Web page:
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Burden of respiratory abnormalities in microwave popcorn and flavouring manufacturing workers
  • Published Date:
    July 25 2018
  • Source:
    Occup Environ Med. 75(10):709-715
  • Language:
Filetype[PDF-398.70 KB]

  • Alternative Title:
    Occup Environ Med
  • Description:

    Diacetyl, a butter-flavour compound used in food and flavouring production, is a respiratory toxin. We characterized the burden of respiratory abnormalities in workers at popcorn and flavouring manufacturing facilities that used diacetyl as evaluated through U.S. National Institute for Occupational Safety and Health (NIOSH) health hazard evaluations.


    We performed analyses describing the number and percentage of current and former workers from popcorn and flavouring manufacturing facilities where NIOSH administered a respiratory health questionnaire and spirometry testing who met case definitions of suspected flavourings-related lung disease. Case definitions were — Pathologist-reported: lung biopsy pathology report stating supportive of/consistent with constrictive bronchiolitis or bronchiolitis obliterans; Probable: obstructive/mixed spirometric pattern with forced expiratory volume in 1 second (FEV1) <60% predicted; Possible: obstructive/mixed spirometric pattern with FEV1 ≥60% or any spirometric restriction; Symptoms Only: normal spirometry plus exertional dyspnoea or usual cough.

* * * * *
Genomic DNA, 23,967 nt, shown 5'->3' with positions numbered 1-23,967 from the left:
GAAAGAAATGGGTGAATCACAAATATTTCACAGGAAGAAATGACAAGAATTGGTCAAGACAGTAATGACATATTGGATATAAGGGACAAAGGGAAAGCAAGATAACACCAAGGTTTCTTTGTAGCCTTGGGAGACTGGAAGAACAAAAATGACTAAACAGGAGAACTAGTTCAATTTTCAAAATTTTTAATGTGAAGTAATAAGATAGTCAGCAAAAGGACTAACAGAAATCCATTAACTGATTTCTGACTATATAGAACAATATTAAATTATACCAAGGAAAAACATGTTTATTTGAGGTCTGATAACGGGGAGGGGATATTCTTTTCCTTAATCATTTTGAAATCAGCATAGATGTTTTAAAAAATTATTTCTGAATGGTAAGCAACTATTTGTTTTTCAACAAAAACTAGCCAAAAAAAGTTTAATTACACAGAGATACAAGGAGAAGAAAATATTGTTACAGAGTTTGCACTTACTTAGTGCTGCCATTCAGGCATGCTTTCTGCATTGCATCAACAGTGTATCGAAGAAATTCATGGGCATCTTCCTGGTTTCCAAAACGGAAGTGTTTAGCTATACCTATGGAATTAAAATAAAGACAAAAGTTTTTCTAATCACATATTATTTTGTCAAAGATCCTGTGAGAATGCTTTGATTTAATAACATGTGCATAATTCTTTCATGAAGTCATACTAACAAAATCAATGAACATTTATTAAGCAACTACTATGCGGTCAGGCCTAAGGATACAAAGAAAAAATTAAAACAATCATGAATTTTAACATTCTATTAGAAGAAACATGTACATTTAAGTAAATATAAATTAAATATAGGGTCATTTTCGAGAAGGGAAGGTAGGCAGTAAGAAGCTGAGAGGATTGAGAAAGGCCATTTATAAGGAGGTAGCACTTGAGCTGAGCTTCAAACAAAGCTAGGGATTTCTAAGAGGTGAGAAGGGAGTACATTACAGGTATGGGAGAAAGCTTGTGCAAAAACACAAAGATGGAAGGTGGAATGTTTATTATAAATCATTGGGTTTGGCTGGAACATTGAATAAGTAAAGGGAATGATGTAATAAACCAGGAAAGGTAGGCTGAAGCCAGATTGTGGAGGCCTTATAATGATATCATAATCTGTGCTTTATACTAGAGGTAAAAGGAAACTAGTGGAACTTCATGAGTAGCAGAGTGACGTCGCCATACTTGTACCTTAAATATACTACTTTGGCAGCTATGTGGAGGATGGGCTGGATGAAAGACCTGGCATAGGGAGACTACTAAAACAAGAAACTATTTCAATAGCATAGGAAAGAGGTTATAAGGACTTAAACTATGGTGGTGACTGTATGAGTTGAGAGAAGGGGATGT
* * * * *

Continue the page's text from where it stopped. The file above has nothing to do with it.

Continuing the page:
During 2000–2012, NIOSH collected questionnaire and spirometry data on 1407 workers (87.0% current, 13.0% former) at nine facilities in eight states. After applying case definitions, 4 (0.3%) were classified as Pathologist-reported, 48 (3.4%) as Probable, 234 (16.6%) as Possible, and 404 (28.7%) as Symptoms Only. The remaining 717 (51.0%) workers had normal spirometry without exertional dyspnoea or usual cough. Seven of 11 workers with biopsies did not meet the Pathologist-reported case definition, although four met Probable and three met Possible.


    This approach demonstrates the substantial burden of respiratory abnormalities in these workers. A similar approach could quantify the burden of respiratory abnormalities in other industries that use diacetyl.

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